Engaged happy couple Mary and Charlie want to dip their toes into debauchery before tying the knot. When they patron a dive strip club, looking to unwind a nervous Charlie down a notch with a sultry, on-stage lap dance, the club is suddenly seized by three well-armed Satanist strippers looking for quick cash and a virtuous sacrifice to conjure a demon. Kidnapped for the dark ceremony, Mary and Charlie find themselves in their grip with Charlie being murdered to complete half the ritual, but Mary is able to escape when a rival gang claims rights over the territory that sidetracks the Satanists summons. Mourning over her fiancé’s death, Mary is taken under the wing of a junkyard sensei who trains her to fight and to be fearless against all those in her path for vengeance.
From horror enthusiast Joe Bizarro comes the filmmaker’s first written and directed feature film, the pastiche grindhouse revenge-thriller “Brides of Satan.” Bizarro, who co-produced “Another Plan from Outer Space,” the Lance Pollard offshoot homage to the Ed Wood Jr.’s iconic science fiction-horror “Plan 9 From Outer Space,” co-writes his 2021 exploitation with “Take Shelter” cinematographer and first time screenwriter Noel Maitland penned to be a wild-and-strange ride through the various territories of genre landscapes. Film in and around the greater Los Angeles area, “Brides of Satan” stitches the perceived strange and unusual charisma of L.A.’s alt-scene offerings around a familiar framework with a few arbitrary bits of bizarre. Along with Bizarro and Maitland is fellow executive financier Lance Pollard, who we mentioned had previous dealings with Bizarro, and the jacks of all trades Victor Formosa (“Iron Sky: The Coming Race”) along with William Wulff, Celeste Octavia, Lisa Mason Lee, and Mike Ansbach serving as producers on the Joe Bizarro Studios labeled production.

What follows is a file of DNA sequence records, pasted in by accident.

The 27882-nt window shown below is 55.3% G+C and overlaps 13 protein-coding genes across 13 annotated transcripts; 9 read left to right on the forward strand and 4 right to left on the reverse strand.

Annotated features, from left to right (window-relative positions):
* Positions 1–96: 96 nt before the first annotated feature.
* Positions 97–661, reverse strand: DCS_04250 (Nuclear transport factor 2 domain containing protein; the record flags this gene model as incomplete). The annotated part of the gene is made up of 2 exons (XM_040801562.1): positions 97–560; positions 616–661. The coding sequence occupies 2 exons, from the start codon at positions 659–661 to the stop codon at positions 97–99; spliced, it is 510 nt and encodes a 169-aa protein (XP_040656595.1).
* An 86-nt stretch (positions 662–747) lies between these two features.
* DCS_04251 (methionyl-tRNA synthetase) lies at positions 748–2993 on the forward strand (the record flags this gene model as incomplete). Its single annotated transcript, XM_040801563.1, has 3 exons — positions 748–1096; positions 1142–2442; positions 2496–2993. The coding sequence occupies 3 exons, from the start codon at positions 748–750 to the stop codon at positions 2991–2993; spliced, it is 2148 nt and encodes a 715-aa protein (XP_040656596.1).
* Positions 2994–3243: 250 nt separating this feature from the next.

Right off the bat, the montage introduction of the tri-gang strippers, played by Alice McMunn, Joanna Angel, and Rachel Rampage, with sizzling eroticism and skin, seductively gazing into the camera and pole dancing captured in slow motion immediately sets the tone for the rest of the story. Laden from their colorfully neon-dyed hairstyles to their fishnet-led leathery platform heels with body ink, their focal opening is a bit of Joe Bizarro in a nutshell as well as an eclectic look into a cast comprised of goth, burlesque, body-mod, and fetish aficionados. I was also hoping for a cameo from adult actress Joanna Angel’s husband Aaron ‘The Small hands’ Thompson, but alas, no such luck. Though McMunn, Angel, and Rampage get the juices flowing and motivate the narrative into a plot point of character deconstruction, reconstruction, and revenge, neither of them are the top bill for lead role. That responsibility falls solely on the “Evil Bong” franchise – wait, there’s an “Evil Bong” franchise? – actress Mindy Robinson that, through a (Joe) bizarro world, adds an interesting element of casting for the outspoken Republican commentator who happens to also be the girlfriend of former mixed martial artist and “Expendables” actor Randy Couture. Robinson amiably plays a loving fiancé Mary to an equally amiably, yet unresolved, Charlie (Michael Reed, “The Disco Exorcist”). Eventually, Mary’s woman scorned vengeance becomes a juggernaut of kickass, learning geriatric kung-fu from a junkyard hobo, but Robinson disingenuously leaves her fluffy and bubbly self into a character who’s supposed to be this badass that beats half-naked Satan acolytes in one blow and can vanquish netherworld demons in the bat off an eyelash. Much of the film is Robinson promenading provocative and oddball locales, meeting more provocative and oddball characters, to track down her fiancé’s murderer in a forfeiture of commanding the scenes with scene-stealing presence. Though she bests an array of stud-cladded, garage punk baddies armed with arm drills, nail bats, and switchblades, their brief moments on screen leave more of an impact than the principal protagonist and much like the gang of three strippers, in which two-thirds of them cease to exist after approx. 15 minutes into the film, they’re built up as more prominent players in this psychos-ville showdown yet fizzle to literally just a passing moment in the narrative, giving way to a film full of nothing but near essentially cameos from Anatasia Elfman (“Shevenge”), Ellie Church (“Frankenstein Created Bikers”), Sarah French (“Art of the Dead”), and Damien D. Smith (“The Purge”). There are also true cameos from “Blood of the Tribades” filmmakers Sophia Cacciola and Michael J. Epstein, professional burlesquer Olivia Bellafontaine, and Madelyne Cruelly from the pirate punk band Yours Cruelly.